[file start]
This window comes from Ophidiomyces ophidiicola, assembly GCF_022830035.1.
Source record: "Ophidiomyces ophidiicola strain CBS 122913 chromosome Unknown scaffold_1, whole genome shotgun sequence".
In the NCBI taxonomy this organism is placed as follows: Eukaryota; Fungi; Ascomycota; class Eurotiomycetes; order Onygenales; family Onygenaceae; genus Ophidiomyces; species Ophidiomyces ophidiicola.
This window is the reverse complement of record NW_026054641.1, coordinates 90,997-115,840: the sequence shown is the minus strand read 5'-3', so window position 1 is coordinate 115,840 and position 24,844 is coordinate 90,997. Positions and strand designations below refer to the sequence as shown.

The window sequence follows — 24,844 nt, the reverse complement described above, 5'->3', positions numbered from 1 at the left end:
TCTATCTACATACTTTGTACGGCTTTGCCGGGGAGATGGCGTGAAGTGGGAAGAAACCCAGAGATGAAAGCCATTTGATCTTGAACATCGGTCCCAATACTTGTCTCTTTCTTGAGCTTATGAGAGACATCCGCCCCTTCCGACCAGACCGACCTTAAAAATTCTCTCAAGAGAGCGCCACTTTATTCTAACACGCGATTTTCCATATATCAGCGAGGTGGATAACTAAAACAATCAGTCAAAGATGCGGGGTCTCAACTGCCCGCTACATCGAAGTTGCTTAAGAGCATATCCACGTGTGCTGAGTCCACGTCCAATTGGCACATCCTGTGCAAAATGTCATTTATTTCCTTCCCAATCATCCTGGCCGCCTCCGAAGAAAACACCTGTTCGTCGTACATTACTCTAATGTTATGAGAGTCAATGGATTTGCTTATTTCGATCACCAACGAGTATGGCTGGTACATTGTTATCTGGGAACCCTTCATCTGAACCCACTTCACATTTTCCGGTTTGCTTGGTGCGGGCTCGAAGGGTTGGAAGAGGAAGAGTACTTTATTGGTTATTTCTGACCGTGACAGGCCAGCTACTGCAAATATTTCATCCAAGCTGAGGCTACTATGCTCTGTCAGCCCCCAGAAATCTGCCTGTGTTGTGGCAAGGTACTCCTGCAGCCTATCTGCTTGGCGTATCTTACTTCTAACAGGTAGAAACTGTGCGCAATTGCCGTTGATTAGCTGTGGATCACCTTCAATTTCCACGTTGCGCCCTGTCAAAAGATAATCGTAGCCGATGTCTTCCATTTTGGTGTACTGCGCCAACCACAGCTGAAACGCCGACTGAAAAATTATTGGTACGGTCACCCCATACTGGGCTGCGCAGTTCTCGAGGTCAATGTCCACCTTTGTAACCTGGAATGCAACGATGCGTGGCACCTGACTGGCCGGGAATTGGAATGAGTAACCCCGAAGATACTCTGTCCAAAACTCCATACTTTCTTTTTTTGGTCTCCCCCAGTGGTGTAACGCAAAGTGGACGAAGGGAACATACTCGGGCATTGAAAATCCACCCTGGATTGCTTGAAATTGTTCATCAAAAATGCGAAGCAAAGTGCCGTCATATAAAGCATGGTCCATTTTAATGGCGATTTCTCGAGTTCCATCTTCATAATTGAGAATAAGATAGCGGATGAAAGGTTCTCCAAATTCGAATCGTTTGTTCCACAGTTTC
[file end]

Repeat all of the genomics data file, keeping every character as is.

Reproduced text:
This window comes from Ophidiomyces ophidiicola, assembly GCF_022830035.1.
Source record: "Ophidiomyces ophidiicola strain CBS 122913 chromosome Unknown scaffold_1, whole genome shotgun sequence".
In the NCBI taxonomy this organism is placed as follows: Eukaryota; Fungi; Ascomycota; class Eurotiomycetes; order Onygenales; family Onygenaceae; genus Ophidiomyces; species Ophidiomyces ophidiicola.
This window is the reverse complement of record NW_026054641.1, coordinates 90,997-115,840: the sequence shown is the minus strand read 5'-3', so window position 1 is coordinate 115,840 and position 24,844 is coordinate 90,997. Positions and strand designations below refer to the sequence as shown.

The window sequence follows — 24,844 nt, the reverse complement described above, 5'->3', positions numbered from 1 at the left end:
TCTATCTACATACTTTGTACGGCTTTGCCGGGGAGATGGCGTGAAGTGGGAAGAAACCCAGAGATGAAAGCCATTTGATCTTGAACATCGGTCCCAATACTTGTCTCTTTCTTGAGCTTATGAGAGACATCCGCCCCTTCCGACCAGACCGACCTTAAAAATTCTCTCAAGAGAGCGCCACTTTATTCTAACACGCGATTTTCCATATATCAGCGAGGTGGATAACTAAAACAATCAGTCAAAGATGCGGGGTCTCAACTGCCCGCTACATCGAAGTTGCTTAAGAGCATATCCACGTGTGCTGAGTCCACGTCCAATTGGCACATCCTGTGCAAAATGTCATTTATTTCCTTCCCAATCATCCTGGCCGCCTCCGAAGAAAACACCTGTTCGTCGTACATTACTCTAATGTTATGAGAGTCAATGGATTTGCTTATTTCGATCACCAACGAGTATGGCTGGTACATTGTTATCTGGGAACCCTTCATCTGAACCCACTTCACATTTTCCGGTTTGCTTGGTGCGGGCTCGAAGGGTTGGAAGAGGAAGAGTACTTTATTGGTTATTTCTGACCGTGACAGGCCAGCTACTGCAAATATTTCATCCAAGCTGAGGCTACTATGCTCTGTCAGCCCCCAGAAATCTGCCTGTGTTGTGGCAAGGTACTCCTGCAGCCTATCTGCTTGGCGTATCTTACTTCTAACAGGTAGAAACTGTGCGCAATTGCCGTTGATTAGCTGTGGATCACCTTCAATTTCCACGTTGCGCCCTGTCAAAAGATAATCGTAGCCGATGTCTTCCATTTTGGTGTACTGCGCCAACCACAGCTGAAACGCCGACTGAAAAATTATTGGTACGGTCACCCCATACTGGGCTGCGCAGTTCTCGAGGTCAATGTCCACCTTTGTAACCTGGAATGCAACGATGCGTGGCACCTGACTGGCCGGGAATTGGAATGAGTAACCCCGAAGATACTCTGTCCAAAACTCCATACTTTCTTTTTTTGGTCTCCCCCAGTGGTGTAACGCAAAGTGGACGAAGGGAACATACTCGGGCATTGAAAATCCACCCTGGATTGCTTGAAATTGTTCATCAAAAATGCGAAGCAAAGTGCCGTCATATAAAGCATGGTCCATTTTAATGGCGATTTCTCGAGTTCCATCTTCATAATTGAGAATAAGATAGCGGATGAAAGGTTCTCCAAATTCGAATCGTTTGTTCCACAGTTTC